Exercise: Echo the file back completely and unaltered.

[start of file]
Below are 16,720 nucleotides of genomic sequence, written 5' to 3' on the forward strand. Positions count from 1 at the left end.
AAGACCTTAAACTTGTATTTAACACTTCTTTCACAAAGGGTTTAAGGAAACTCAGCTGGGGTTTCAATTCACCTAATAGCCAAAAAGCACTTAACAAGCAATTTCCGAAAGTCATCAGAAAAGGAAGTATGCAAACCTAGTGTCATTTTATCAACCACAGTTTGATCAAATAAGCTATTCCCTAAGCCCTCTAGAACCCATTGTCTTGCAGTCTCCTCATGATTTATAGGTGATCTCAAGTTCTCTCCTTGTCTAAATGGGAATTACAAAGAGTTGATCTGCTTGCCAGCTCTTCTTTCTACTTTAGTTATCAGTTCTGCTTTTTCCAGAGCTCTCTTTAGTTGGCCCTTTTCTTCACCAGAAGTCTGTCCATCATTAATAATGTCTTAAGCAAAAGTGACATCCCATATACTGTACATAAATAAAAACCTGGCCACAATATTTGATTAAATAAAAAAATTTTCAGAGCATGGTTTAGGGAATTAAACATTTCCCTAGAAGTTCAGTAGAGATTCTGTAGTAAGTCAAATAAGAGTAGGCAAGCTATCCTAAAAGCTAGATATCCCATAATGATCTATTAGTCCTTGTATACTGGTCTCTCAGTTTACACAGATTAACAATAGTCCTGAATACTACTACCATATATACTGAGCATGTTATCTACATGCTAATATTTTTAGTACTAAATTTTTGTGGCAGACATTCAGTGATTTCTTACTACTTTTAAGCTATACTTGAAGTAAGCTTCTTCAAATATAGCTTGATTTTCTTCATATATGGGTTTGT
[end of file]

Below are 16,720 nucleotides of genomic sequence, written 5' to 3' on the forward strand. Positions count from 1 at the left end.
AAGACCTTAAACTTGTATTTAACACTTCTTTCACAAAGGGTTTAAGGAAACTCAGCTGGGGTTTCAATTCACCTAATAGCCAAAAAGCACTTAACAAGCAATTTCCGAAAGTCATCAGAAAAGGAAGTATGCAAACCTAGTGTCATTTTATCAACCACAGTTTGATCAAATAAGCTATTCCCTAAGCCCTCTAGAACCCATTGTCTTGCAGTCTCCTCATGATTTATAGGTGATCTCAAGTTCTCTCCTTGTCTAAATGGGAATTACAAAGAGTTGATCTGCTTGCCAGCTCTTCTTTCTACTTTAGTTATCAGTTCTGCTTTTTCCAGAGCTCTCTTTAGTTGGCCCTTTTCTTCACCAGAAGTCTGTCCATCATTAATAATGTCTTAAGCAAAAGTGACATCCCATATACTGTACATAAATAAAAACCTGGCCACAATATTTGATTAAATAAAAAAATTTTCAGAGCATGGTTTAGGGAATTAAACATTTCCCTAGAAGTTCAGTAGAGATTCTGTAGTAAGTCAAATAAGAGTAGGCAAGCTATCCTAAAAGCTAGATATCCCATAATGATCTATTAGTCCTTGTATACTGGTCTCTCAGTTTACACAGATTAACAATAGTCCTGAATACTACTACCATATATACTGAGCATGTTATCTACATGCTAATATTTTTAGTACTAAATTTTTGTGGCAGACATTCAGTGATTTCTTACTACTTTTAAGCTATACTTGAAGTAAGCTTCTTCAAATATAGCTTGATTTTCTTCATATATGGGTTTGT